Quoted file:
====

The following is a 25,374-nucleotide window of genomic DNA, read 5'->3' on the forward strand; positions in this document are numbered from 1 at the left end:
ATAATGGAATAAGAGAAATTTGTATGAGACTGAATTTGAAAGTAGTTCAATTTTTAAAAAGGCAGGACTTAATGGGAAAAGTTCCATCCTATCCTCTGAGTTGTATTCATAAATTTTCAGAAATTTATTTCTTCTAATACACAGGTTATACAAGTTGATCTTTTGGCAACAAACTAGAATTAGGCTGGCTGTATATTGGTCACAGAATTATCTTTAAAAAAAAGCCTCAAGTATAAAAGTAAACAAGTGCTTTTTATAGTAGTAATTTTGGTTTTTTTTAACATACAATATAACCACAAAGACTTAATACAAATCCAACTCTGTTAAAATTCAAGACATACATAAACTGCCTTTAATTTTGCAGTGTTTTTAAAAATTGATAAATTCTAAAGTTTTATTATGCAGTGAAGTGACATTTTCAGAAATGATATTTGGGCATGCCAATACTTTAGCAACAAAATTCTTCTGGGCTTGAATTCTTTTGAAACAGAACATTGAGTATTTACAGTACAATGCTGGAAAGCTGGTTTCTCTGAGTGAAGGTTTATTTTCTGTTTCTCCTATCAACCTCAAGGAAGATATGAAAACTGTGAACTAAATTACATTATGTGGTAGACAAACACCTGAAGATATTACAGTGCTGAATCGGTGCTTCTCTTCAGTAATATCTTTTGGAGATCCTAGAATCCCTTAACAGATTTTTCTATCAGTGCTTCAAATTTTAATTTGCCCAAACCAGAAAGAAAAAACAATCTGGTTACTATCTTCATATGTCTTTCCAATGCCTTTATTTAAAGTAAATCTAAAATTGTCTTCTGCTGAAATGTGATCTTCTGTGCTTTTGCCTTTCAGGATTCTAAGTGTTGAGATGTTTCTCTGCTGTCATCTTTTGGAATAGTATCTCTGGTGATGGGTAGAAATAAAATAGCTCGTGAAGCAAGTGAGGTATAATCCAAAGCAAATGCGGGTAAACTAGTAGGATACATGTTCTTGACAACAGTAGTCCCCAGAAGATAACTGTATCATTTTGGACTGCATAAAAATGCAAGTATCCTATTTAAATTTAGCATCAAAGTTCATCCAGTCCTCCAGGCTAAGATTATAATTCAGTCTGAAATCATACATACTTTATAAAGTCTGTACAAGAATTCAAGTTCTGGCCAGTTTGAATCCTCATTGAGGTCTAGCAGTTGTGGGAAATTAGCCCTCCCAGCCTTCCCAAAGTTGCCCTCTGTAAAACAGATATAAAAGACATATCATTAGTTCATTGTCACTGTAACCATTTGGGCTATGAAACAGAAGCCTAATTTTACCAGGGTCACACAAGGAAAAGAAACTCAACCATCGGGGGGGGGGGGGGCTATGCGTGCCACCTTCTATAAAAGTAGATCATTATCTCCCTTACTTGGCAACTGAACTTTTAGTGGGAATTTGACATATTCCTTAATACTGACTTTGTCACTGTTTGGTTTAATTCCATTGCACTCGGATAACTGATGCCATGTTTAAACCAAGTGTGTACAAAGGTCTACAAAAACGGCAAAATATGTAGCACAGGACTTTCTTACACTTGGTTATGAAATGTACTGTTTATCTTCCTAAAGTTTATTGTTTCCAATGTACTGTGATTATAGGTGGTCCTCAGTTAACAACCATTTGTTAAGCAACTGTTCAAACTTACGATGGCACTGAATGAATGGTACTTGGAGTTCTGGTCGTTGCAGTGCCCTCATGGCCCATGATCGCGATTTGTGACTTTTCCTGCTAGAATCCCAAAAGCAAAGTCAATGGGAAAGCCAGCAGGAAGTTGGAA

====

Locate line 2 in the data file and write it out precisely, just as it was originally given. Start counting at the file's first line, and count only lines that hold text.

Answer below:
ATAATGGAATAAGAGAAATTTGTATGAGACTGAATTTGAAAGTAGTTCAATTTTTAAAAAGGCAGGACTTAATGGGAAAAGTTCCATCCTATCCTCTGAGTTGTATTCATAAATTTTCAGAAATTTATTTCTTCTAATACACAGGTTATACAAGTTGATCTTTTGGCAACAAACTAGAATTAGGCTGGCTGTATATTGGTCACAGAATTATCTTTAAAAAAAAGCCTCAAGTATAAAAGTAAACAAGTGCTTTTTATAGTAGTAATTTTGGTTTTTTTTAACATACAATATAACCACAAAGACTTAATACAAATCCAACTCTGTTAAAATTCAAGACATACATAAACTGCCTTTAATTTTGCAGTGTTTTTAAAAATTGATAAATTCTAAAGTTTTATTATGCAGTGAAGTGACATTTTCAGAAATGATATTTGGGCATGCCAATACTTTAGCAACAAAATTCTTCTGGGCTTGAATTCTTTTGAAACAGAACATTGAGTATTTACAGTACAATGCTGGAAAGCTGGTTTCTCTGAGTGAAGGTTTATTTTCTGTTTCTCCTATCAACCTCAAGGAAGATATGAAAACTGTGAACTAAATTACATTATGTGGTAGACAAACACCTGAAGATATTACAGTGCTGAATCGGTGCTTCTCTTCAGTAATATCTTTTGGAGATCCTAGAATCCCTTAACAGATTTTTCTATCAGTGCTTCAAATTTTAATTTGCCCAAACCAGAAAGAAAAAACAATCTGGTTACTATCTTCATATGTCTTTCCAATGCCTTTATTTAAAGTAAATCTAAAATTGTCTTCTGCTGAAATGTGATCTTCTGTGCTTTTGCCTTTCAGGATTCTAAGTGTTGAGATGTTTCTCTGCTGTCATCTTTTGGAATAGTATCTCTGGTGATGGGTAGAAATAAAATAGCTCGTGAAGCAAGTGAGGTATAATCCAAAGCAAATGCGGGTAAACTAGTAGGATACATGTTCTTGACAACAGTAGTCCCCAGAAGATAACTGTATCATTTTGGACTGCATAAAAATGCAAGTATCCTATTTAAATTTAGCATCAAAGTTCATCCAGTCCTCCAGGCTAAGATTATAATTCAGTCTGAAATCATACATACTTTATAAAGTCTGTACAAGAATTCAAGTTCTGGCCAGTTTGAATCCTCATTGAGGTCTAGCAGTTGTGGGAAATTAGCCCTCCCAGCCTTCCCAAAGTTGCCCTCTGTAAAACAGATATAAAAGACATATCATTAGTTCATTGTCACTGTAACCATTTGGGCTATGAAACAGAAGCCTAATTTTACCAGGGTCACACAAGGAAAAGAAACTCAACCATCGGGGGGGGGGGGGGCTATGCGTGCCACCTTCTATAAAAGTAGATCATTATCTCCCTTACTTGGCAACTGAACTTTTAGTGGGAATTTGACATATTCCTTAATACTGACTTTGTCACTGTTTGGTTTAATTCCATTGCACTCGGATAACTGATGCCATGTTTAAACCAAGTGTGTACAAAGGTCTACAAAAACGGCAAAATATGTAGCACAGGACTTTCTTACACTTGGTTATGAAATGTACTGTTTATCTTCCTAAAGTTTATTGTTTCCAATGTACTGTGATTATAGGTGGTCCTCAGTTAACAACCATTTGTTAAGCAACTGTTCAAACTTACGATGGCACTGAATGAATGGTACTTGGAGTTCTGGTCGTTGCAGTGCCCTCATGGCCCATGATCGCGATTTGTGACTTTTCCTGCTAGAATCCCAAAAGCAAAGTCAATGGGAAAGCCAGCAGGAAGTTGGAA